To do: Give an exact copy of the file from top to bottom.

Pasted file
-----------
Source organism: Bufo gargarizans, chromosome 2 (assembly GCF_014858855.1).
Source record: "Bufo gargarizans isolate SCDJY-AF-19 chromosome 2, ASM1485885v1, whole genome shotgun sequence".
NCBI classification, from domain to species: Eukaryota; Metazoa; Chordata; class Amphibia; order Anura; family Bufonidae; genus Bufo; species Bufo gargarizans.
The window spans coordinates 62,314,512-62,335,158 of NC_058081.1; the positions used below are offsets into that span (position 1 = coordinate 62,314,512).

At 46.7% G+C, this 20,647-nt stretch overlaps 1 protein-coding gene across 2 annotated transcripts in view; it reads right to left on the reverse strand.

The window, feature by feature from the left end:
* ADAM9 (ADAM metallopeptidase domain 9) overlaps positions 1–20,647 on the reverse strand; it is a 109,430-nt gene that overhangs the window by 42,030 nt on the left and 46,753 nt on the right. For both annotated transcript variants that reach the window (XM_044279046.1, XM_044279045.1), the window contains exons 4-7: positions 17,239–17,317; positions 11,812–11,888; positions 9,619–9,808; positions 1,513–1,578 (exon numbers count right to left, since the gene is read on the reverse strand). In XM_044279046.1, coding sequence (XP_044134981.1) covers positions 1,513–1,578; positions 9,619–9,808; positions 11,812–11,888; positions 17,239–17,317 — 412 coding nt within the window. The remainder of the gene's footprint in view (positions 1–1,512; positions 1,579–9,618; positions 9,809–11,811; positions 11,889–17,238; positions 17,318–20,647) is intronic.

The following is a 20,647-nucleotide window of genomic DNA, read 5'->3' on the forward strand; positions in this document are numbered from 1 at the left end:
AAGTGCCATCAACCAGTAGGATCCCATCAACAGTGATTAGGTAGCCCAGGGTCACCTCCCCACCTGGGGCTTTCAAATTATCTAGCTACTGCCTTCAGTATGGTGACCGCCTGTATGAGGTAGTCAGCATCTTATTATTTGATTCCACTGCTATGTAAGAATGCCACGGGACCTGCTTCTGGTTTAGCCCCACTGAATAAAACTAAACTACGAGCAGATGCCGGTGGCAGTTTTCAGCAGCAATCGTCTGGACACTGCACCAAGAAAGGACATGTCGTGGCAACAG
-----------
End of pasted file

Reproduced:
Source organism: Bufo gargarizans, chromosome 2 (assembly GCF_014858855.1).
Source record: "Bufo gargarizans isolate SCDJY-AF-19 chromosome 2, ASM1485885v1, whole genome shotgun sequence".
NCBI classification, from domain to species: Eukaryota; Metazoa; Chordata; class Amphibia; order Anura; family Bufonidae; genus Bufo; species Bufo gargarizans.
The window spans coordinates 62,314,512-62,335,158 of NC_058081.1; the positions used below are offsets into that span (position 1 = coordinate 62,314,512).

At 46.7% G+C, this 20,647-nt stretch overlaps 1 protein-coding gene across 2 annotated transcripts in view; it reads right to left on the reverse strand.

The window, feature by feature from the left end:
* ADAM9 (ADAM metallopeptidase domain 9) overlaps positions 1–20,647 on the reverse strand; it is a 109,430-nt gene that overhangs the window by 42,030 nt on the left and 46,753 nt on the right. For both annotated transcript variants that reach the window (XM_044279046.1, XM_044279045.1), the window contains exons 4-7: positions 17,239–17,317; positions 11,812–11,888; positions 9,619–9,808; positions 1,513–1,578 (exon numbers count right to left, since the gene is read on the reverse strand). In XM_044279046.1, coding sequence (XP_044134981.1) covers positions 1,513–1,578; positions 9,619–9,808; positions 11,812–11,888; positions 17,239–17,317 — 412 coding nt within the window. The remainder of the gene's footprint in view (positions 1–1,512; positions 1,579–9,618; positions 9,809–11,811; positions 11,889–17,238; positions 17,318–20,647) is intronic.

The following is a 20,647-nucleotide window of genomic DNA, read 5'->3' on the forward strand; positions in this document are numbered from 1 at the left end:
AAGTGCCATCAACCAGTAGGATCCCATCAACAGTGATTAGGTAGCCCAGGGTCACCTCCCCACCTGGGGCTTTCAAATTATCTAGCTACTGCCTTCAGTATGGTGACCGCCTGTATGAGGTAGTCAGCATCTTATTATTTGATTCCACTGCTATGTAAGAATGCCACGGGACCTGCTTCTGGTTTAGCCCCACTGAATAAAACTAAACTACGAGCAGATGCCGGTGGCAGTTTTCAGCAGCAATCGTCTGGACACTGCACCAAGAAAGGACATGTCGTGGCAACAG